Researchers at the University of Illinois have created world's smallest working fuel cell. The device measures just 3mm x 3mm x 1mm and has four components: a water reservoir, a thin membrane, a chamber with metal hydride and an assembly of electrodes.
Because the device is so small - just 3 mm by 3 mm by 1 mm - surface tension, not gravity, controls the flow of water through the system. This means that the cell operates even if moved and rotated - perfect for life inside a pocket gadget.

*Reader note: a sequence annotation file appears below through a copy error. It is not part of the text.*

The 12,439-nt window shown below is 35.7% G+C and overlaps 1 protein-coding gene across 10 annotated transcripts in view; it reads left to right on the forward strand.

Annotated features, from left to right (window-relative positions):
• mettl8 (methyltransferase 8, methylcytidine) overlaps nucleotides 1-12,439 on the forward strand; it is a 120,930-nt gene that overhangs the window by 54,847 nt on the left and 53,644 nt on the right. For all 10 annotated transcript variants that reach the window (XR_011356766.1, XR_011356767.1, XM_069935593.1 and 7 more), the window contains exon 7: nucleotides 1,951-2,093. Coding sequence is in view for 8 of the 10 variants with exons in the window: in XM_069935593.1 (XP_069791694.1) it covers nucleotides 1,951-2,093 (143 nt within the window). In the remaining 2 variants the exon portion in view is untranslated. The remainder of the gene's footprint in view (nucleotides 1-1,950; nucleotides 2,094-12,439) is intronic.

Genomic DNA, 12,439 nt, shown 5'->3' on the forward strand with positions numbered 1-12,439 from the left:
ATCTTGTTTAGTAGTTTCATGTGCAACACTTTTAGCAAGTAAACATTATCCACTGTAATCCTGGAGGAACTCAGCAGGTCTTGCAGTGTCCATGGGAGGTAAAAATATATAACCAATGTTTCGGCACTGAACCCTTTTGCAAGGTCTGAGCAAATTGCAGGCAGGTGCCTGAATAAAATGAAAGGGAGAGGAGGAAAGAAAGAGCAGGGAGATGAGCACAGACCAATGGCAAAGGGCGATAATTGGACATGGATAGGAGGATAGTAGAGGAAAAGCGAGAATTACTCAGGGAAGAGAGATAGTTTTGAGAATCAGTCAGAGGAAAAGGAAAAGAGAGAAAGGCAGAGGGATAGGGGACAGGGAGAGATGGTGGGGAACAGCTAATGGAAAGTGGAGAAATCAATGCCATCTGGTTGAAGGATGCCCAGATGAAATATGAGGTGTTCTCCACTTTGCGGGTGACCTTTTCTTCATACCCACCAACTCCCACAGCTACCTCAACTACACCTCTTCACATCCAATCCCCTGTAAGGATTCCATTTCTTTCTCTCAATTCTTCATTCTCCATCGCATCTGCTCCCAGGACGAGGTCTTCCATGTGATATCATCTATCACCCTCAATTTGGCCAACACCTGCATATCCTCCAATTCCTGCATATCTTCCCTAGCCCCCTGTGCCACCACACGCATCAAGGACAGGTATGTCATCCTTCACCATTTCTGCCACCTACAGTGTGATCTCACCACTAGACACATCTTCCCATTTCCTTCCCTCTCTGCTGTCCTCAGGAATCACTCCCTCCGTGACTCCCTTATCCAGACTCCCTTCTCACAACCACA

The first designs generated 0.7 volts and a current of 0.1 milliamps for 30 hours before the fuel ran out, but Moghaddam says the latest designs give currents of around 1 milliamp at a similar voltage. That's not yet enough to drive cellphones, which use batteries typically rated at a few volts, but it's enough for simpler electronic systems or microrobots, he says.